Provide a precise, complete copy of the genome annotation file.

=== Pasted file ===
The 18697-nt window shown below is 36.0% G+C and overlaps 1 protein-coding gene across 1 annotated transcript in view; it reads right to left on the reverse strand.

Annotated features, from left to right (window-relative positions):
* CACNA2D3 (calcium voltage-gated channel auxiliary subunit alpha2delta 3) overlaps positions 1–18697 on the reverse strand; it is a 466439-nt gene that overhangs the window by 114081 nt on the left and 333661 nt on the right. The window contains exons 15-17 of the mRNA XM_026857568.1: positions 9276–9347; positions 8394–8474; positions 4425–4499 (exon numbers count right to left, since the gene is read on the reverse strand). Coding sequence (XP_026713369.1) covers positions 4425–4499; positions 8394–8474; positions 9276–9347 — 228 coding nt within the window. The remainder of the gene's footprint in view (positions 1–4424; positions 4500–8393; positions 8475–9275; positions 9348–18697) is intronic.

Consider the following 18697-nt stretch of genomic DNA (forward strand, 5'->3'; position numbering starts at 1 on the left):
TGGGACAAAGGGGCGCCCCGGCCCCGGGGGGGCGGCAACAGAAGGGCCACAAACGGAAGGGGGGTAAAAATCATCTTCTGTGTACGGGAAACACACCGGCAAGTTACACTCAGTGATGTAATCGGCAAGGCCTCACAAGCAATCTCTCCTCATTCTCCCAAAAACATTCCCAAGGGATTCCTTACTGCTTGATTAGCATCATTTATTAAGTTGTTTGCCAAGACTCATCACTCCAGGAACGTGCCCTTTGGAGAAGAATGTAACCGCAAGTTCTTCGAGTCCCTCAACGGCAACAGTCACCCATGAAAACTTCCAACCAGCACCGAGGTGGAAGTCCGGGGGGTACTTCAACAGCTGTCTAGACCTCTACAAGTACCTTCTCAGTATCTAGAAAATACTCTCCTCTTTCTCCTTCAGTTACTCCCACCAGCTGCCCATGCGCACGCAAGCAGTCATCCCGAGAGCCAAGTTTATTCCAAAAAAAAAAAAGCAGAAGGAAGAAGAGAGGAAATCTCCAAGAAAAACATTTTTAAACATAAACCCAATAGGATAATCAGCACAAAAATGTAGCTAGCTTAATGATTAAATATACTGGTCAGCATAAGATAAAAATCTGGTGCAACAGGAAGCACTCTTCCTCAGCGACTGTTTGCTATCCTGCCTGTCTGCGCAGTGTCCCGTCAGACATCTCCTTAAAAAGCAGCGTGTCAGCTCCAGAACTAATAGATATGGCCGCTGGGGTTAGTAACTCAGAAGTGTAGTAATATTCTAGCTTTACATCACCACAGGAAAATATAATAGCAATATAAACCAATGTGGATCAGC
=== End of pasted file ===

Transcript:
The 18697-nt window shown below is 36.0% G+C and overlaps 1 protein-coding gene across 1 annotated transcript in view; it reads right to left on the reverse strand.

Annotated features, from left to right (window-relative positions):
* CACNA2D3 (calcium voltage-gated channel auxiliary subunit alpha2delta 3) overlaps positions 1–18697 on the reverse strand; it is a 466439-nt gene that overhangs the window by 114081 nt on the left and 333661 nt on the right. The window contains exons 15-17 of the mRNA XM_026857568.1: positions 9276–9347; positions 8394–8474; positions 4425–4499 (exon numbers count right to left, since the gene is read on the reverse strand). Coding sequence (XP_026713369.1) covers positions 4425–4499; positions 8394–8474; positions 9276–9347 — 228 coding nt within the window. The remainder of the gene's footprint in view (positions 1–4424; positions 4500–8393; positions 8475–9275; positions 9348–18697) is intronic.

Consider the following 18697-nt stretch of genomic DNA (forward strand, 5'->3'; position numbering starts at 1 on the left):
TGGGACAAAGGGGCGCCCCGGCCCCGGGGGGGCGGCAACAGAAGGGCCACAAACGGAAGGGGGGTAAAAATCATCTTCTGTGTACGGGAAACACACCGGCAAGTTACACTCAGTGATGTAATCGGCAAGGCCTCACAAGCAATCTCTCCTCATTCTCCCAAAAACATTCCCAAGGGATTCCTTACTGCTTGATTAGCATCATTTATTAAGTTGTTTGCCAAGACTCATCACTCCAGGAACGTGCCCTTTGGAGAAGAATGTAACCGCAAGTTCTTCGAGTCCCTCAACGGCAACAGTCACCCATGAAAACTTCCAACCAGCACCGAGGTGGAAGTCCGGGGGGTACTTCAACAGCTGTCTAGACCTCTACAAGTACCTTCTCAGTATCTAGAAAATACTCTCCTCTTTCTCCTTCAGTTACTCCCACCAGCTGCCCATGCGCACGCAAGCAGTCATCCCGAGAGCCAAGTTTATTCCAAAAAAAAAAAAGCAGAAGGAAGAAGAGAGGAAATCTCCAAGAAAAACATTTTTAAACATAAACCCAATAGGATAATCAGCACAAAAATGTAGCTAGCTTAATGATTAAATATACTGGTCAGCATAAGATAAAAATCTGGTGCAACAGGAAGCACTCTTCCTCAGCGACTGTTTGCTATCCTGCCTGTCTGCGCAGTGTCCCGTCAGACATCTCCTTAAAAAGCAGCGTGTCAGCTCCAGAACTAATAGATATGGCCGCTGGGGTTAGTAACTCAGAAGTGTAGTAATATTCTAGCTTTACATCACCACAGGAAAATATAATAGCAATATAAACCAATGTGGATCAGC